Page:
colspec <- cols_only( price = col_double(), zipcode = col_character(), city = col_character(), description = col_character(), name = col_character(), state = col_character(), is_location_exact = col_character(), latitude = col_double(), longitude = col_double(), neighbourhood_cleansed = col_character(), calculated_host_listings_count = col_integer(), availability_365 = col_integer(), host_is_superhost = col_character(), host_since = col_date(), review_scores_rating = col_integer(), property_type = col_factor(levels = proplvl), room_type = col_factor(levels = rmlvl), bathrooms = col_double(), bedrooms = col_integer(), beds = col_integer(), accommodates = col_integer(), bed_type = col_factor(levels = bedlvl), guests_included = col_integer(), cleaning_fee = col_double(), minimum_nights = col_integer(), number_of_reviews = col_integer(), review_scores_rating = col_double(), instant_bookable = col_character(), last_review = col_date(), first_review = col_date(), market = col_character() ) ab <- read_csv('listings.csv', col_types = colspec)
What happened? Enter the command
Fix the column specification so that
cleaning_fee are properly formatted. You can do this by completing the following commands:
colspec$cols[['cleaning_fee']] <- # complete this command colspec$cols[['price']] <- # complete this command ab <- read_csv('listings.csv', col_types = colspec)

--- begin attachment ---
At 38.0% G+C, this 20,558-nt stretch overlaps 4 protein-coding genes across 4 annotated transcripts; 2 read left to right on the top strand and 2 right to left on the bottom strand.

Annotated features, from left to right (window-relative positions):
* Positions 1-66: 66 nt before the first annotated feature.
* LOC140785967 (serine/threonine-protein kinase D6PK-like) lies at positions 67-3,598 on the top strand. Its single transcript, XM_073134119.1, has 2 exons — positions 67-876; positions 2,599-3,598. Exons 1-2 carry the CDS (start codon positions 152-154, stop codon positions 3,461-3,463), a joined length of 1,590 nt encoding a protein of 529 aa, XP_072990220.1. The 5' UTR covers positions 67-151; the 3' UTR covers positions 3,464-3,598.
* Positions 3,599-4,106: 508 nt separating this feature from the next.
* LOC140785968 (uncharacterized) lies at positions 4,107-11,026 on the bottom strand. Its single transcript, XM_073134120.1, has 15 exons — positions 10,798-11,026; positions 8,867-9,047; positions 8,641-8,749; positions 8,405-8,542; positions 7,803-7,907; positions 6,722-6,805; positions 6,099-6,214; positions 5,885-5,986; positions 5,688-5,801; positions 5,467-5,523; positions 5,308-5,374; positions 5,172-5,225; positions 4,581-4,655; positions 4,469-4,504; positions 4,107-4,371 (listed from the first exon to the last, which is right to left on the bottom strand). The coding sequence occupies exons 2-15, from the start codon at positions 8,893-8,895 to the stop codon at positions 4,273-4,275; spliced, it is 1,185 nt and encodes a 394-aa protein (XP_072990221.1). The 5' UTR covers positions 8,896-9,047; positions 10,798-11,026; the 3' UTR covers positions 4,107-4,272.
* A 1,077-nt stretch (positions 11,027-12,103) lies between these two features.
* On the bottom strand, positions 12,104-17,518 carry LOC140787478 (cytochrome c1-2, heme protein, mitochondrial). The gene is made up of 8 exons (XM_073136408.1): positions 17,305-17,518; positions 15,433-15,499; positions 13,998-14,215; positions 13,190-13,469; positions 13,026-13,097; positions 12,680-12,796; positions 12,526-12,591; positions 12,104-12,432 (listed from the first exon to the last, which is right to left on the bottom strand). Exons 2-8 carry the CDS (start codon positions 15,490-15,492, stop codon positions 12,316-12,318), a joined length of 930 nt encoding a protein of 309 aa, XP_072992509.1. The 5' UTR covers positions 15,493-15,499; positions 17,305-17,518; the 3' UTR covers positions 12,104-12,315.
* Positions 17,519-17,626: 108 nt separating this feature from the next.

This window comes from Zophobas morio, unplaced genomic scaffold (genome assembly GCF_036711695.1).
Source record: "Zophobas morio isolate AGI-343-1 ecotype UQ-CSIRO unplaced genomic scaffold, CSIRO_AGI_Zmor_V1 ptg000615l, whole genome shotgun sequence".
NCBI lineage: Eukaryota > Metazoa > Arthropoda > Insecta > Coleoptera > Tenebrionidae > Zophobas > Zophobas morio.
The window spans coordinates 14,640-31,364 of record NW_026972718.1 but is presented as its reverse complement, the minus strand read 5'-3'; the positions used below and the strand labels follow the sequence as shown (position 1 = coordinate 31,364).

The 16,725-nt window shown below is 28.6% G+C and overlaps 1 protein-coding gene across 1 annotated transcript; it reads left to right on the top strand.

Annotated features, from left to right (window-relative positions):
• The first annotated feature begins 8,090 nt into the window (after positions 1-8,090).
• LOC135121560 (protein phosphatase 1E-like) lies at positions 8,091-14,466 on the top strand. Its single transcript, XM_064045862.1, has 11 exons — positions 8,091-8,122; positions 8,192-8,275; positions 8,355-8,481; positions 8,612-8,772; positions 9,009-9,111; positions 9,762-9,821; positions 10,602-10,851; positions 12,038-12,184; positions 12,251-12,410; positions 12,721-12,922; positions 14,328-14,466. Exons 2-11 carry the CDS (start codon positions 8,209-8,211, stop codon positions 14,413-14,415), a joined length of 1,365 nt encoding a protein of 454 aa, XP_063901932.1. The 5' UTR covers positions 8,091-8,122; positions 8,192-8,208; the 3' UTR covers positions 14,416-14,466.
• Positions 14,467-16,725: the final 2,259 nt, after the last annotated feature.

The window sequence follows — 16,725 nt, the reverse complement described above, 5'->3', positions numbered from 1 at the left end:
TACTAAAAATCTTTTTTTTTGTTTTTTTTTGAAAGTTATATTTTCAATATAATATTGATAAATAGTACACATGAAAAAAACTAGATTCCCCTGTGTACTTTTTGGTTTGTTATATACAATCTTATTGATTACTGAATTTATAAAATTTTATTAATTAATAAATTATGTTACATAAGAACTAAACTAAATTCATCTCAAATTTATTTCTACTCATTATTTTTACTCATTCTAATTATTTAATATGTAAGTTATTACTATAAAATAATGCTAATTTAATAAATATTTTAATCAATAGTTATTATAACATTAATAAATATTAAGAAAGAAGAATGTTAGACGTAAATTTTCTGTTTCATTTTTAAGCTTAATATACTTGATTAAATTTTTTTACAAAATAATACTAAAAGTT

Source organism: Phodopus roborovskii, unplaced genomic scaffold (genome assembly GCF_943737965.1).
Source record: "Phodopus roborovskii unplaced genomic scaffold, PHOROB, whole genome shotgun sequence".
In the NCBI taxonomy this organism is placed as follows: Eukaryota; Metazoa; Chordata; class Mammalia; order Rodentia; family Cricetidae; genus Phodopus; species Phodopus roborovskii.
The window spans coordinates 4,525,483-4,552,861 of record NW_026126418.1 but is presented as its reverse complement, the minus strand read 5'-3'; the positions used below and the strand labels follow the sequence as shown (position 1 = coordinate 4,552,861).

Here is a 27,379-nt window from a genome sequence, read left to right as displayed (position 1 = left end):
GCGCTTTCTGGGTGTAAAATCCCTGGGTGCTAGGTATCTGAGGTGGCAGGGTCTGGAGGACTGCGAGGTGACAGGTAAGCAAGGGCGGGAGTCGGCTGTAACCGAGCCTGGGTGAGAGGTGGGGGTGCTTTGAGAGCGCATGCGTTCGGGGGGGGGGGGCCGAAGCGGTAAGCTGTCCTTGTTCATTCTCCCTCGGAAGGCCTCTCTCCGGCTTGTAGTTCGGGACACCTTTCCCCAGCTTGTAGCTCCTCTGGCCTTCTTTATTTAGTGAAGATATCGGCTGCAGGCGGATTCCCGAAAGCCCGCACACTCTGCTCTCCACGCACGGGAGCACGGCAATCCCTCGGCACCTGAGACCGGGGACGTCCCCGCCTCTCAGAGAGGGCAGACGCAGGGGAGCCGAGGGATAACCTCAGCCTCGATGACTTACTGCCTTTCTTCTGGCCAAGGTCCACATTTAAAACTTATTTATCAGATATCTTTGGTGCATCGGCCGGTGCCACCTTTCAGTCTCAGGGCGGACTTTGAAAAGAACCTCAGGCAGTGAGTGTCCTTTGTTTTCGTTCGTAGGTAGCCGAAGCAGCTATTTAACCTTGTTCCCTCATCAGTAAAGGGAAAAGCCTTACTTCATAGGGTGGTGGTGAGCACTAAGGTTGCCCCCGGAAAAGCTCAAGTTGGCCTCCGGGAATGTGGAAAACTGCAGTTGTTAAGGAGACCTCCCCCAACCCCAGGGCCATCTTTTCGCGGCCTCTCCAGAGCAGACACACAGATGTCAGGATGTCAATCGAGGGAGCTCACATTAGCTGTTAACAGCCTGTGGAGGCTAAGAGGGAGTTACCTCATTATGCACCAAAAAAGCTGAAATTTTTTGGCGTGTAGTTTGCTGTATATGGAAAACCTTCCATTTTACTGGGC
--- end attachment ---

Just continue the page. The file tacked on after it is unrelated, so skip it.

aba tibble or a regular
data.frame? How do you know?
Use pipes, the
$operator, and the
tablefunction to list the number of properties in each
city. List the number of properties in each neighborhood using the
Suppose I store a variable name as a string:
vn <- 'price'
Use pipes and
[[to select the variable stored in
ab. Pipe the result to the
summaryfunction. You should see output like this:
## Min. 1st Qu. Median Mean 3rd Qu. Max. ## 0.0 80.0 140.0 172.8 200.0 4000.0
Plot a histogram of the prices (rental cost for a single night). Are there any unusual (high or low) values? Try a few different
Remove properites with absurd (high or low) prices. What cutoff values did you choose and why?
Create a vector called
nbh50with the names of neighborhoods with at least 50 listings, sorted by median price. I suggest using
filter. What neighborhoods have the highest and lowest median price?
Then enter this command to create a new factor variable with levels corresponding to the sorted neighborhoods:
ab <- mutate(ab, nbh_sorted = factor(neighbourhood_cleansed, levels=nbh50))
Compute the quintiles of the price distribution across all properties. Store the result in a vector called
pquint. There should be six values in this vector, including the minimum and maximum prices. Here is an example of the
quantile(c(100,50,73,1,2), probs=c(0, 0.1,0.5,0.9,1))
## 0% 10% 50% 90% 100% ## 1.0 1.4 50.0 89.2 100.0
Enter this command, which makes a factor variable containing the price quintile for each property:
ab <- mutate(ab, price_q = cut(price, breaks = pquint))
- Finally, create one or two informative graphs that display the distribution of prices within each of the
abto only contain properties in those neighborhoods, and map the
price_qcategorical variable to either
fill. Some possibilities include boxplots, histograms, density plots, and (jittered) points. Use
nbh_sortedas your neighborhood variable.